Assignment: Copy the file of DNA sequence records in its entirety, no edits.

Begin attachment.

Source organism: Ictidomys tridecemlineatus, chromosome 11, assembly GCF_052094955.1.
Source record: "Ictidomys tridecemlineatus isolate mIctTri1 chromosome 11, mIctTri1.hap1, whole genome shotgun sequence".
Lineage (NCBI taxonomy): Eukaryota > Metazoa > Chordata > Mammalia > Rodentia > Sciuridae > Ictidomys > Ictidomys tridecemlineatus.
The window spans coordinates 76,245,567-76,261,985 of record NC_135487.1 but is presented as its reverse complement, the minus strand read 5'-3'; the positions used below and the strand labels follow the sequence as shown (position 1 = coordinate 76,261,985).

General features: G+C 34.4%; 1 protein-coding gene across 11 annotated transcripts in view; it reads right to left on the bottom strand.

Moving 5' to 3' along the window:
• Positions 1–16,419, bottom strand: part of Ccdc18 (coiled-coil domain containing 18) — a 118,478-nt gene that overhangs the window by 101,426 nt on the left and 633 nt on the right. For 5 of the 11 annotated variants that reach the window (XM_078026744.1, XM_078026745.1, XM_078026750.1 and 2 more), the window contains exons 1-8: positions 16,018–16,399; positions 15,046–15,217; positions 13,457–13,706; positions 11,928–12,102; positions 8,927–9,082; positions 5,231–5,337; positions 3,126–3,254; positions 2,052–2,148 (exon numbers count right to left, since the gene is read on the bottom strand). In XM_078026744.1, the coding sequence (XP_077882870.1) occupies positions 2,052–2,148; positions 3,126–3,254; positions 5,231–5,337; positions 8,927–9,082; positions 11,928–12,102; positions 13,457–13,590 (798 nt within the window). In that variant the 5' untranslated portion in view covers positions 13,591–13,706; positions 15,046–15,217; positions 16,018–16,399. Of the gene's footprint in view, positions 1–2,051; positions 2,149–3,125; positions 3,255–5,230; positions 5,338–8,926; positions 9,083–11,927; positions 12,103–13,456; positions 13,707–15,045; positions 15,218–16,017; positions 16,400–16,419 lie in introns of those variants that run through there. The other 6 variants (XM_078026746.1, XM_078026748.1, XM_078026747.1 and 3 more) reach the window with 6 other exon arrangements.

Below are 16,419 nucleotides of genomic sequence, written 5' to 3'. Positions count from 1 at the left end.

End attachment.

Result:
Source organism: Ictidomys tridecemlineatus, chromosome 11, assembly GCF_052094955.1.
Source record: "Ictidomys tridecemlineatus isolate mIctTri1 chromosome 11, mIctTri1.hap1, whole genome shotgun sequence".
Lineage (NCBI taxonomy): Eukaryota > Metazoa > Chordata > Mammalia > Rodentia > Sciuridae > Ictidomys > Ictidomys tridecemlineatus.
The window spans coordinates 76,245,567-76,261,985 of record NC_135487.1 but is presented as its reverse complement, the minus strand read 5'-3'; the positions used below and the strand labels follow the sequence as shown (position 1 = coordinate 76,261,985).

General features: G+C 34.4%; 1 protein-coding gene across 11 annotated transcripts in view; it reads right to left on the bottom strand.

Moving 5' to 3' along the window:
• Positions 1–16,419, bottom strand: part of Ccdc18 (coiled-coil domain containing 18) — a 118,478-nt gene that overhangs the window by 101,426 nt on the left and 633 nt on the right. For 5 of the 11 annotated variants that reach the window (XM_078026744.1, XM_078026745.1, XM_078026750.1 and 2 more), the window contains exons 1-8: positions 16,018–16,399; positions 15,046–15,217; positions 13,457–13,706; positions 11,928–12,102; positions 8,927–9,082; positions 5,231–5,337; positions 3,126–3,254; positions 2,052–2,148 (exon numbers count right to left, since the gene is read on the bottom strand). In XM_078026744.1, the coding sequence (XP_077882870.1) occupies positions 2,052–2,148; positions 3,126–3,254; positions 5,231–5,337; positions 8,927–9,082; positions 11,928–12,102; positions 13,457–13,590 (798 nt within the window). In that variant the 5' untranslated portion in view covers positions 13,591–13,706; positions 15,046–15,217; positions 16,018–16,399. Of the gene's footprint in view, positions 1–2,051; positions 2,149–3,125; positions 3,255–5,230; positions 5,338–8,926; positions 9,083–11,927; positions 12,103–13,456; positions 13,707–15,045; positions 15,218–16,017; positions 16,400–16,419 lie in introns of those variants that run through there. The other 6 variants (XM_078026746.1, XM_078026748.1, XM_078026747.1 and 3 more) reach the window with 6 other exon arrangements.

Below are 16,419 nucleotides of genomic sequence, written 5' to 3'. Positions count from 1 at the left end.